Can My Employer Change Me from Hourly to Salary?

by Evil HR Lady on July 23, 2019

I woke up this morning to three emails from people asking essentially the same question: Can my manager stop paying me overtime by declaring that I’m a salaried employee? While giving an entirely correct answer would involve looking carefully at the job description, the answer is almost always no.

Human resources manager and employee-relations expert Rebecca Goldbach says, “Everyone is born non-exempt.” Non-exempt means that you are subject to the rules in the Fair Labor Standards Act (FLSA). This means that if you work more than 40 hours in a workweek, you are eligible for overtime. (The federal government, of course, has exempted itself from portions of this law, but business owners must follow it. And, California, of course, has made it more complicated and says you are eligible for overtime if you work more than 8 hours in a single day.)

To be exempt from overtime requirements, you have to meet specific standards. You have to have a minimum salary level, you have to receive the same pay every week regardless of the hours you work (with some wonky IT exceptions), and you must meet the duties test. 

To keep reading, click here: Can My Employer Change Me from Hourly to Salary?

{ 7 comments… read them below or add one }

Tim C. July 23, 2019 at 1:18 pm

The prevalent violation I used to observe was a professional was considered exempt yet they still punched a clock. If late for their assignment they were penalized yet not compensated if needed to work beyond quitting time.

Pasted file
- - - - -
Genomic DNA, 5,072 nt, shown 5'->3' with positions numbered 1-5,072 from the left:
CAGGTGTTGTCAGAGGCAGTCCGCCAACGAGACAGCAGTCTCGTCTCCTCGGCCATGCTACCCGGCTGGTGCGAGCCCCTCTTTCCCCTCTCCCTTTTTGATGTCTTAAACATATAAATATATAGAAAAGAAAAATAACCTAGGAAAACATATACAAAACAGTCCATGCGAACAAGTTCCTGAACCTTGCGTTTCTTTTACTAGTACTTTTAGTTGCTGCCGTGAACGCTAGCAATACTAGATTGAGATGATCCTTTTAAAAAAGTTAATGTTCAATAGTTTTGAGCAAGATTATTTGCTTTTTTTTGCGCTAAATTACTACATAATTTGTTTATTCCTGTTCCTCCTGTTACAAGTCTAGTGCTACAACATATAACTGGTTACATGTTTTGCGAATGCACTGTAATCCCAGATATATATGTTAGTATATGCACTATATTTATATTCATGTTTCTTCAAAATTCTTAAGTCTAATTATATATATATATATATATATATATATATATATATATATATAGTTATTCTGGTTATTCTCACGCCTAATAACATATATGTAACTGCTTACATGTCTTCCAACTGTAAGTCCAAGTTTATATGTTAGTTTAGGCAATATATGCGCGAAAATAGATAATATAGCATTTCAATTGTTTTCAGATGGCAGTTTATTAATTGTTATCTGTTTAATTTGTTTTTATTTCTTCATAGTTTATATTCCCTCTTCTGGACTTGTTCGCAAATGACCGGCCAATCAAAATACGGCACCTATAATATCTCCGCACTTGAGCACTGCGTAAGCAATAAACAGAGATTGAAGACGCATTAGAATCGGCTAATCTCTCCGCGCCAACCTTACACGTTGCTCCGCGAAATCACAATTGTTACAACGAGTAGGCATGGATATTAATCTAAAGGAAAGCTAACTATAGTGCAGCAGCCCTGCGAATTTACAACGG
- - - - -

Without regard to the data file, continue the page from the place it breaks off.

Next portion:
Evil HR Lady July 24, 2019 at 12:12 pm

This is totally illegal. If you dock pay, you have to pay overtime.


Robin A July 23, 2019 at 4:29 pm

Can it be done without the employee’s consent? If a company wanted to make an hourly employee into an exempt employee, do they need the employee’s permission to do this or can they just do this?


Phil July 23, 2019 at 7:20 pm

Employee consent? Only if you boss wants your kidney. And that’s not so far fetched. Ask A Manager once had a letter about a boss who wanted to have all employees tested for a liver transplant for his brother and be fired if they refused.


Evil HR Lady July 24, 2019 at 12:14 pm

An employee cannot legally consent to give up their right to overtime pay. If they don’t qualify, they don’t qualify.

If they do qualify for exemption, the company is free to make the change, but only going foward–not backwards–and the person is free to quit if they don’t like the change.


MariaRose July 23, 2019 at 6:58 pm

Interesting that this article states towards the end, that to effectively deal with this ploy by an employer to control payroll labor recommends finding a new position before reporting this. Unfortunately, there are too many employers who either hire only part-timers and limit their hours to not have to offer benefits or they “classify” the employee as exempt and give them a “salary” at the lowest level and expect them to work unlimited hours. (I believe that exempt employees usually work a 45-hour workweek in a various type of shift).
As the article is based on employer abuse of the exempt employees, the ones who do this will claim they mainly do this to have only full-time employees whose schedule is based on business needs, plus they have a steady level of payroll dollars to control costs. Bottom-line profit is their key objective. Employees are merely pawns.


Neil Flynn March 19, 2020 at 12:21 pm

Great article. Thank you so much for sharing such a great piece article. I really appreciate.


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